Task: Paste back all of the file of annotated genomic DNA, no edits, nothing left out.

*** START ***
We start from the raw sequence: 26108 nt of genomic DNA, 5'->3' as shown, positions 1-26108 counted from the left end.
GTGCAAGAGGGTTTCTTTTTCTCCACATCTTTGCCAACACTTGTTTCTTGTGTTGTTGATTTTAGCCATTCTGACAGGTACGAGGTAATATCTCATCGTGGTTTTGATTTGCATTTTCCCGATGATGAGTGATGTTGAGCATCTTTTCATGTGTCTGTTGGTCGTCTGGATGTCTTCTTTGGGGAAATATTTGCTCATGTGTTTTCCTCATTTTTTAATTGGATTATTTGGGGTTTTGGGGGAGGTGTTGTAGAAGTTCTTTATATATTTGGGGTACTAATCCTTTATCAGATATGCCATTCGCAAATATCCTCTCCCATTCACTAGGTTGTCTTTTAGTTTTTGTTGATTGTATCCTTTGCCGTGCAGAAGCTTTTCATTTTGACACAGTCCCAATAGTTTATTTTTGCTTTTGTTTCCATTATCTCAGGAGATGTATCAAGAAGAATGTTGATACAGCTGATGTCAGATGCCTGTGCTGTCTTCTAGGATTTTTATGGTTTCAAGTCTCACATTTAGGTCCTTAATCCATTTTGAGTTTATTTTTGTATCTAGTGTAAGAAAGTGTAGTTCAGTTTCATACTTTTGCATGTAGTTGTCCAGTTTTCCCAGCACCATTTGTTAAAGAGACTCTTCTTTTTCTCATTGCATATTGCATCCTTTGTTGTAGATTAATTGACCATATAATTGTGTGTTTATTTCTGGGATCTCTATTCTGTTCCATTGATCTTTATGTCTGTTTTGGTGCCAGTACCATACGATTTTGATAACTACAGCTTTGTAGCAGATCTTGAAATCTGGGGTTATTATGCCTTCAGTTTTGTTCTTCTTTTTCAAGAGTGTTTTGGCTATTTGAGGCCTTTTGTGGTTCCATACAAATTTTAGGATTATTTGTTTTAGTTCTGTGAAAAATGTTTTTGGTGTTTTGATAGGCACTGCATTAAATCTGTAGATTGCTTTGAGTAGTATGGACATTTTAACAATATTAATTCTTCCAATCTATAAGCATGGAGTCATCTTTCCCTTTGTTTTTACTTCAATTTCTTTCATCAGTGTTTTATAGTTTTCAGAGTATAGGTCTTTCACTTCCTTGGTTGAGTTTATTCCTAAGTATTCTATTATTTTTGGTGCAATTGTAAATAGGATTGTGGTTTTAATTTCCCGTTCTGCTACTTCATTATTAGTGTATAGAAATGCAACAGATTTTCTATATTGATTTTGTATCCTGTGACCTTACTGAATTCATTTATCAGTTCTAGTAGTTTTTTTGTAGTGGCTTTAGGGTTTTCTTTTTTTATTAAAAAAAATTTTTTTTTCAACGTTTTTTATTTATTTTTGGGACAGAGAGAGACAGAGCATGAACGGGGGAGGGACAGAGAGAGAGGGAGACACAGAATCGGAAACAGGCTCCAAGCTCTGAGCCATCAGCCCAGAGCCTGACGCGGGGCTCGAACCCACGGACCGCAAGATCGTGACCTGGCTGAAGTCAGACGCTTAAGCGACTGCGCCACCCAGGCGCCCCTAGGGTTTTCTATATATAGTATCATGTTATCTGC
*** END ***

We start from the raw sequence: 26108 nt of genomic DNA, 5'->3' as shown, positions 1-26108 counted from the left end.
GTGCAAGAGGGTTTCTTTTTCTCCACATCTTTGCCAACACTTGTTTCTTGTGTTGTTGATTTTAGCCATTCTGACAGGTACGAGGTAATATCTCATCGTGGTTTTGATTTGCATTTTCCCGATGATGAGTGATGTTGAGCATCTTTTCATGTGTCTGTTGGTCGTCTGGATGTCTTCTTTGGGGAAATATTTGCTCATGTGTTTTCCTCATTTTTTAATTGGATTATTTGGGGTTTTGGGGGAGGTGTTGTAGAAGTTCTTTATATATTTGGGGTACTAATCCTTTATCAGATATGCCATTCGCAAATATCCTCTCCCATTCACTAGGTTGTCTTTTAGTTTTTGTTGATTGTATCCTTTGCCGTGCAGAAGCTTTTCATTTTGACACAGTCCCAATAGTTTATTTTTGCTTTTGTTTCCATTATCTCAGGAGATGTATCAAGAAGAATGTTGATACAGCTGATGTCAGATGCCTGTGCTGTCTTCTAGGATTTTTATGGTTTCAAGTCTCACATTTAGGTCCTTAATCCATTTTGAGTTTATTTTTGTATCTAGTGTAAGAAAGTGTAGTTCAGTTTCATACTTTTGCATGTAGTTGTCCAGTTTTCCCAGCACCATTTGTTAAAGAGACTCTTCTTTTTCTCATTGCATATTGCATCCTTTGTTGTAGATTAATTGACCATATAATTGTGTGTTTATTTCTGGGATCTCTATTCTGTTCCATTGATCTTTATGTCTGTTTTGGTGCCAGTACCATACGATTTTGATAACTACAGCTTTGTAGCAGATCTTGAAATCTGGGGTTATTATGCCTTCAGTTTTGTTCTTCTTTTTCAAGAGTGTTTTGGCTATTTGAGGCCTTTTGTGGTTCCATACAAATTTTAGGATTATTTGTTTTAGTTCTGTGAAAAATGTTTTTGGTGTTTTGATAGGCACTGCATTAAATCTGTAGATTGCTTTGAGTAGTATGGACATTTTAACAATATTAATTCTTCCAATCTATAAGCATGGAGTCATCTTTCCCTTTGTTTTTACTTCAATTTCTTTCATCAGTGTTTTATAGTTTTCAGAGTATAGGTCTTTCACTTCCTTGGTTGAGTTTATTCCTAAGTATTCTATTATTTTTGGTGCAATTGTAAATAGGATTGTGGTTTTAATTTCCCGTTCTGCTACTTCATTATTAGTGTATAGAAATGCAACAGATTTTCTATATTGATTTTGTATCCTGTGACCTTACTGAATTCATTTATCAGTTCTAGTAGTTTTTTTGTAGTGGCTTTAGGGTTTTCTTTTTTTATTAAAAAAAATTTTTTTTTCAACGTTTTTTATTTATTTTTGGGACAGAGAGAGACAGAGCATGAACGGGGGAGGGACAGAGAGAGAGGGAGACACAGAATCGGAAACAGGCTCCAAGCTCTGAGCCATCAGCCCAGAGCCTGACGCGGGGCTCGAACCCACGGACCGCAAGATCGTGACCTGGCTGAAGTCAGACGCTTAAGCGACTGCGCCACCCAGGCGCCCCTAGGGTTTTCTATATATAGTATCATGTTATCTGC